September 18, 2006

Who benefits from science blogging? Everybody!

Via Tara C. Smith at Aetiology, a great article describing the science blogosphere by Eva Amsen (of the fine science blog EasternBlot) published in the most recent Hypothesis: Journal for the discussion of science. The article is titled Who Benefits from Science Blogging and features interviews with several notable science bloggers, inlcuding The above mentioned Smith as well as PZ Myers of Pharyngula. A nice quote from the end:

So who benefits from science blogging? As the above would suggest...everyone!

Blogging researchers have a chance to expand their casual science-related conversations world-wide, possibly meet other scientists and enhance their teaching skills, while blog-reading scientists can informally communicate with their peers through comments. Blog reading non-scientists have access to science stories they might otherwise have missed. Blogging science writers and journalists can use their blogs as a playpen for new ideas, meanwhile giving the rest of the world a well-written piece on an interesting topic. Finally, blogging journal editors can get reader feedback on articles, and read other articles for ideas.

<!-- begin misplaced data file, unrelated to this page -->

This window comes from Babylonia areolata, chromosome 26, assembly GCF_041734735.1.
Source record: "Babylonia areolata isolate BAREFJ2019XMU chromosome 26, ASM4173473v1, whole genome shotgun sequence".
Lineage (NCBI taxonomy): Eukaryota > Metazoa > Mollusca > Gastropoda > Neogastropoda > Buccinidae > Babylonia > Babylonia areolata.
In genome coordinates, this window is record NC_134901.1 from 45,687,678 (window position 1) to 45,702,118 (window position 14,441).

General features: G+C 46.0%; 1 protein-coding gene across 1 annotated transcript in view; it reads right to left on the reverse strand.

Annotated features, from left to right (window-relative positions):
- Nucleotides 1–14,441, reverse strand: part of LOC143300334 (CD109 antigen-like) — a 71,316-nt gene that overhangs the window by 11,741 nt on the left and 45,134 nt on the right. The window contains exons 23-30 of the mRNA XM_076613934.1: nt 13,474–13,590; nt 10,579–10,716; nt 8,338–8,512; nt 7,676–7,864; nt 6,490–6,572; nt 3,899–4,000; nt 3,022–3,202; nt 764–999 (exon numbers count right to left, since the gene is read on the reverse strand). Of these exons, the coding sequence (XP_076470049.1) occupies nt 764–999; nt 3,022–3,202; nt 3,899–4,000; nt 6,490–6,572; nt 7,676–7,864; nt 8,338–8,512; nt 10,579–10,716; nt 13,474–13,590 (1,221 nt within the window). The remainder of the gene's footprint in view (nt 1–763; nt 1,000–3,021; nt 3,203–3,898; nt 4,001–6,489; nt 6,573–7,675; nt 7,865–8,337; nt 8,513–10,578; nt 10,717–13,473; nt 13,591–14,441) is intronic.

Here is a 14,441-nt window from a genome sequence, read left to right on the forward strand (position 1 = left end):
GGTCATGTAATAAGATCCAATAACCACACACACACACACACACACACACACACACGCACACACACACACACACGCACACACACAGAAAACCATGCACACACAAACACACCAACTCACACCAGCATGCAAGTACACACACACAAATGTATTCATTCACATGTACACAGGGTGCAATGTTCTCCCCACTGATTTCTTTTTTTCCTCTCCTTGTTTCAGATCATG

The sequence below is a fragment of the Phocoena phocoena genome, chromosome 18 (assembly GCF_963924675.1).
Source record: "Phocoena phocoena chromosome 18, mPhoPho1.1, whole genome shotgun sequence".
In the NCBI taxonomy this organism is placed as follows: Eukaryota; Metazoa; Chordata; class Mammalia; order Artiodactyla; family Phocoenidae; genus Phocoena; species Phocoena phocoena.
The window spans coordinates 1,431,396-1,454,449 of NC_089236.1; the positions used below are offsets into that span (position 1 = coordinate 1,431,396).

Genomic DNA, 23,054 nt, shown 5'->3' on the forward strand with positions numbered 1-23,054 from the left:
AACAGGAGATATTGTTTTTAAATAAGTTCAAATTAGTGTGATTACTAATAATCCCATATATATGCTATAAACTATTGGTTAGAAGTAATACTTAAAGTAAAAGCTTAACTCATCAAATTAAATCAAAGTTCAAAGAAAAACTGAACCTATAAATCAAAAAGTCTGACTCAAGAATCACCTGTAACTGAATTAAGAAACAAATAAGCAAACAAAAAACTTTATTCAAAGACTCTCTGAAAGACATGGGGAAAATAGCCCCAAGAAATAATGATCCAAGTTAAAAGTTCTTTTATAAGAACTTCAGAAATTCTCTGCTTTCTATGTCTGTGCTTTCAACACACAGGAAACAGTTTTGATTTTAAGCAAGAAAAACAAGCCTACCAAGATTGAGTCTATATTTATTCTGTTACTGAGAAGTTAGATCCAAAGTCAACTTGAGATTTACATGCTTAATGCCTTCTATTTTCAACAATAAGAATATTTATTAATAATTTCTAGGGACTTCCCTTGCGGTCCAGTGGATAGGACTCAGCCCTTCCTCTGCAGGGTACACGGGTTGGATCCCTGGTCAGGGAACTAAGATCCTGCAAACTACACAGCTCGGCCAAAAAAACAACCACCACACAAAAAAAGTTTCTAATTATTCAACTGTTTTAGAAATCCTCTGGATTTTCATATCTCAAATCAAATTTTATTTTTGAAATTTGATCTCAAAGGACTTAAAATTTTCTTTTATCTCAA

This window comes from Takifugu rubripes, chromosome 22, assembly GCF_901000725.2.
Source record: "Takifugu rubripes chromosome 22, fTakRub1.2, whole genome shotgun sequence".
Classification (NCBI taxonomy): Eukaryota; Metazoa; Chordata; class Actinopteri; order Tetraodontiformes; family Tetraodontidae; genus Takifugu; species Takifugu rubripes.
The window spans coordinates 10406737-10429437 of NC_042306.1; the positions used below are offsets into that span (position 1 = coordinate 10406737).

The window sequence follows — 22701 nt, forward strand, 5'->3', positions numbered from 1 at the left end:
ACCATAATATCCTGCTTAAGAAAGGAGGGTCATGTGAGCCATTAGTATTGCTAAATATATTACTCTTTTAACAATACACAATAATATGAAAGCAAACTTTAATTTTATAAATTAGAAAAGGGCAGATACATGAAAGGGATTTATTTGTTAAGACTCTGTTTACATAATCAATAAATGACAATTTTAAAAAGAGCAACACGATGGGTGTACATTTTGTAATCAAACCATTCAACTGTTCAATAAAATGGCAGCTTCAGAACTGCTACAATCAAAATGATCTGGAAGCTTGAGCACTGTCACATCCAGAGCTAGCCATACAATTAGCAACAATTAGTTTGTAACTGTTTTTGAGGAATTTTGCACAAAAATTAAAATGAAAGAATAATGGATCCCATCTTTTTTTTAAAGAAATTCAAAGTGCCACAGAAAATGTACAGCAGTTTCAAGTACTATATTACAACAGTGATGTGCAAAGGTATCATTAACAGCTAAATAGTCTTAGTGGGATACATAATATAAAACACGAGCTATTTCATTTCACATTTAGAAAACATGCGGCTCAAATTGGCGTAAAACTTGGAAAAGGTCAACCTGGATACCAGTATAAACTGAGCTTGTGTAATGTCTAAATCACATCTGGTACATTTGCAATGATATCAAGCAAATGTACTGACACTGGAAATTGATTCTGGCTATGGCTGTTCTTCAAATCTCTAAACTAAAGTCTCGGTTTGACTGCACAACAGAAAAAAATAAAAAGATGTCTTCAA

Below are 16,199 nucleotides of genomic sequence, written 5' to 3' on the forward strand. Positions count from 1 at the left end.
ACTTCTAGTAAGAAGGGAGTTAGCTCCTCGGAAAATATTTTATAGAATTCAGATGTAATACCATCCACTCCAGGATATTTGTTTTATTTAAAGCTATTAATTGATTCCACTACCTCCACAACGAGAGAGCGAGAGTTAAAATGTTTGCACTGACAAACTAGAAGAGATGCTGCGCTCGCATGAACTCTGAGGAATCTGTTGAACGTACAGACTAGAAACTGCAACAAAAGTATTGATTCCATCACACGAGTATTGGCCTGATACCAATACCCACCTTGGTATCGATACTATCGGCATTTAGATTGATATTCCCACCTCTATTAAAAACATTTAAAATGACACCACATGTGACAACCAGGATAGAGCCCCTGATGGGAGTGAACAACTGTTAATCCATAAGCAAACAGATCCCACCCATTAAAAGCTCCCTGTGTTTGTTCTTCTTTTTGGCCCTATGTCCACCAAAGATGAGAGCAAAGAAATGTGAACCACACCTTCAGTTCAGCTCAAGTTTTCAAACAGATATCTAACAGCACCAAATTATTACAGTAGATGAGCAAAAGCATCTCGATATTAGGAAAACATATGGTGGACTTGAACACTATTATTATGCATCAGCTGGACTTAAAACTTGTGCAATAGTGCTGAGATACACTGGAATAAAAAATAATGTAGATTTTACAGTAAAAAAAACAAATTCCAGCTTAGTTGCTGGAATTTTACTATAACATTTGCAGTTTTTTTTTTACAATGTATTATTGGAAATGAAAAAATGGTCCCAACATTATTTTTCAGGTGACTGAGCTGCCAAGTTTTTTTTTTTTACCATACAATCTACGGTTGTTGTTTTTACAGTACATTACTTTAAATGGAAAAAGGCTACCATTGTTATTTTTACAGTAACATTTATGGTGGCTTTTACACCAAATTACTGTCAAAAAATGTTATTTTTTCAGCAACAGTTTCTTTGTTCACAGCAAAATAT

I couldn't have said it better myself. A nod to blogging science librarians would have been nice, but that's probably asking too much. I'm happy enough that a journal aimed at scientists will let them all know about what the possibilities are out there.

Hypothesis is a new journal to me. Published at the University of Toronto, it's mostly original science articles aimed at working scientists, but there is quite a bit of commentary that's interesting to a wider community including librarians and Science Studies. Some examples:
And lots more. A very interesting journal that I look forward to seeing a lot more from.

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